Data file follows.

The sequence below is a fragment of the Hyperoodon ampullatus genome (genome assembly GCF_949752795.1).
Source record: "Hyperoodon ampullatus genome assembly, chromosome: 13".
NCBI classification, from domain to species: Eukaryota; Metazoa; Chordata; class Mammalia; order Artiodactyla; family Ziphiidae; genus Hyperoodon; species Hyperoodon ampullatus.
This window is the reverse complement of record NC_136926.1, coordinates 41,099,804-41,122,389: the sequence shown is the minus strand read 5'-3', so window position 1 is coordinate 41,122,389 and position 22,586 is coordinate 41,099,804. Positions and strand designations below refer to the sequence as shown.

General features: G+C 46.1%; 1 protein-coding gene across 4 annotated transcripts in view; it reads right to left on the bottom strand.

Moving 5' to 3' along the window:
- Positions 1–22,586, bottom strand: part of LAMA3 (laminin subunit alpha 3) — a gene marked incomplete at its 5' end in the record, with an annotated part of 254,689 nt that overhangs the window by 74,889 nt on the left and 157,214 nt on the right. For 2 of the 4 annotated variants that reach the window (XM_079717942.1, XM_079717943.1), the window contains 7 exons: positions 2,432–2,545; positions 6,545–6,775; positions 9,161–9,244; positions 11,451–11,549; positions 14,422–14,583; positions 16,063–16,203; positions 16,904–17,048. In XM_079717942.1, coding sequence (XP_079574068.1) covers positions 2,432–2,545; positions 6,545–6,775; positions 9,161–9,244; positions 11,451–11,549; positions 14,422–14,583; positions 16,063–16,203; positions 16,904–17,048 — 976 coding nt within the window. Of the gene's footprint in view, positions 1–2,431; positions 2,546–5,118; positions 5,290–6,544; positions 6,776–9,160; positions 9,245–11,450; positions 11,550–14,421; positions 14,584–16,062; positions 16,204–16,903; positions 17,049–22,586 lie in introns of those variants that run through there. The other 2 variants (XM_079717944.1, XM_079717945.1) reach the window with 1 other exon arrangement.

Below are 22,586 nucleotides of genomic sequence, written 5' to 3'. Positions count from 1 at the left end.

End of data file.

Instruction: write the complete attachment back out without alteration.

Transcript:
The sequence below is a fragment of the Hyperoodon ampullatus genome (genome assembly GCF_949752795.1).
Source record: "Hyperoodon ampullatus genome assembly, chromosome: 13".
NCBI classification, from domain to species: Eukaryota; Metazoa; Chordata; class Mammalia; order Artiodactyla; family Ziphiidae; genus Hyperoodon; species Hyperoodon ampullatus.
This window is the reverse complement of record NC_136926.1, coordinates 41,099,804-41,122,389: the sequence shown is the minus strand read 5'-3', so window position 1 is coordinate 41,122,389 and position 22,586 is coordinate 41,099,804. Positions and strand designations below refer to the sequence as shown.

General features: G+C 46.1%; 1 protein-coding gene across 4 annotated transcripts in view; it reads right to left on the bottom strand.

Moving 5' to 3' along the window:
- Positions 1–22,586, bottom strand: part of LAMA3 (laminin subunit alpha 3) — a gene marked incomplete at its 5' end in the record, with an annotated part of 254,689 nt that overhangs the window by 74,889 nt on the left and 157,214 nt on the right. For 2 of the 4 annotated variants that reach the window (XM_079717942.1, XM_079717943.1), the window contains 7 exons: positions 2,432–2,545; positions 6,545–6,775; positions 9,161–9,244; positions 11,451–11,549; positions 14,422–14,583; positions 16,063–16,203; positions 16,904–17,048. In XM_079717942.1, coding sequence (XP_079574068.1) covers positions 2,432–2,545; positions 6,545–6,775; positions 9,161–9,244; positions 11,451–11,549; positions 14,422–14,583; positions 16,063–16,203; positions 16,904–17,048 — 976 coding nt within the window. Of the gene's footprint in view, positions 1–2,431; positions 2,546–5,118; positions 5,290–6,544; positions 6,776–9,160; positions 9,245–11,450; positions 11,550–14,421; positions 14,584–16,062; positions 16,204–16,903; positions 17,049–22,586 lie in introns of those variants that run through there. The other 2 variants (XM_079717944.1, XM_079717945.1) reach the window with 1 other exon arrangement.

Below are 22,586 nucleotides of genomic sequence, written 5' to 3'. Positions count from 1 at the left end.